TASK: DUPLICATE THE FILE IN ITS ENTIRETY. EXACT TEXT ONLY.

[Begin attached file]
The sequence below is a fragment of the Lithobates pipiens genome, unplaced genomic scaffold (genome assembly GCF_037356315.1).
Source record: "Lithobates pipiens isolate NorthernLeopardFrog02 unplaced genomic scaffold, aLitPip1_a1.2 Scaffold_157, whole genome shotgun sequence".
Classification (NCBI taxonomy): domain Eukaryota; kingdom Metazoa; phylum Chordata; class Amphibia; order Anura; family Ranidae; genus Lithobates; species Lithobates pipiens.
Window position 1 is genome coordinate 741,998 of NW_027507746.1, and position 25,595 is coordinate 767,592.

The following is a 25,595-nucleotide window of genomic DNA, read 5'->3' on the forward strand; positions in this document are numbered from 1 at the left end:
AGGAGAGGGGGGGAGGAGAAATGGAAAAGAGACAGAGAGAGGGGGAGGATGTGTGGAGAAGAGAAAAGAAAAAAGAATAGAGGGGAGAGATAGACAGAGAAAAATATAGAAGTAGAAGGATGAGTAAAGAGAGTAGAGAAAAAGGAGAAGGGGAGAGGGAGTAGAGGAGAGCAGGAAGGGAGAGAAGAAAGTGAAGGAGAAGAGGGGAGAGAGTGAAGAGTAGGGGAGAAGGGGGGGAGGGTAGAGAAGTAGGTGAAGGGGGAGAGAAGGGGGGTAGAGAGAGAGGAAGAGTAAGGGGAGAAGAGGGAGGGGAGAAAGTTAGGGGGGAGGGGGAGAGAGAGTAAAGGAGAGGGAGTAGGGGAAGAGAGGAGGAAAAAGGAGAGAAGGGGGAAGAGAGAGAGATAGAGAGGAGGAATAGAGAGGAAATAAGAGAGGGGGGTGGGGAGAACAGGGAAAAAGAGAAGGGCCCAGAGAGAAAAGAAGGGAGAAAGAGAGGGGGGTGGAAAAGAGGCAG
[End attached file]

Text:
The sequence below is a fragment of the Lithobates pipiens genome, unplaced genomic scaffold (genome assembly GCF_037356315.1).
Source record: "Lithobates pipiens isolate NorthernLeopardFrog02 unplaced genomic scaffold, aLitPip1_a1.2 Scaffold_157, whole genome shotgun sequence".
Classification (NCBI taxonomy): domain Eukaryota; kingdom Metazoa; phylum Chordata; class Amphibia; order Anura; family Ranidae; genus Lithobates; species Lithobates pipiens.
Window position 1 is genome coordinate 741,998 of NW_027507746.1, and position 25,595 is coordinate 767,592.

The following is a 25,595-nucleotide window of genomic DNA, read 5'->3' on the forward strand; positions in this document are numbered from 1 at the left end:
AGGAGAGGGGGGGAGGAGAAATGGAAAAGAGACAGAGAGAGGGGGAGGATGTGTGGAGAAGAGAAAAGAAAAAAGAATAGAGGGGAGAGATAGACAGAGAAAAATATAGAAGTAGAAGGATGAGTAAAGAGAGTAGAGAAAAAGGAGAAGGGGAGAGGGAGTAGAGGAGAGCAGGAAGGGAGAGAAGAAAGTGAAGGAGAAGAGGGGAGAGAGTGAAGAGTAGGGGAGAAGGGGGGGAGGGTAGAGAAGTAGGTGAAGGGGGAGAGAAGGGGGGTAGAGAGAGAGGAAGAGTAAGGGGAGAAGAGGGAGGGGAGAAAGTTAGGGGGGAGGGGGAGAGAGAGTAAAGGAGAGGGAGTAGGGGAAGAGAGGAGGAAAAAGGAGAGAAGGGGGAAGAGAGAGAGATAGAGAGGAGGAATAGAGAGGAAATAAGAGAGGGGGGTGGGGAGAACAGGGAAAAAGAGAAGGGCCCAGAGAGAAAAGAAGGGAGAAAGAGAGGGGGGTGGAAAAGAGGCAG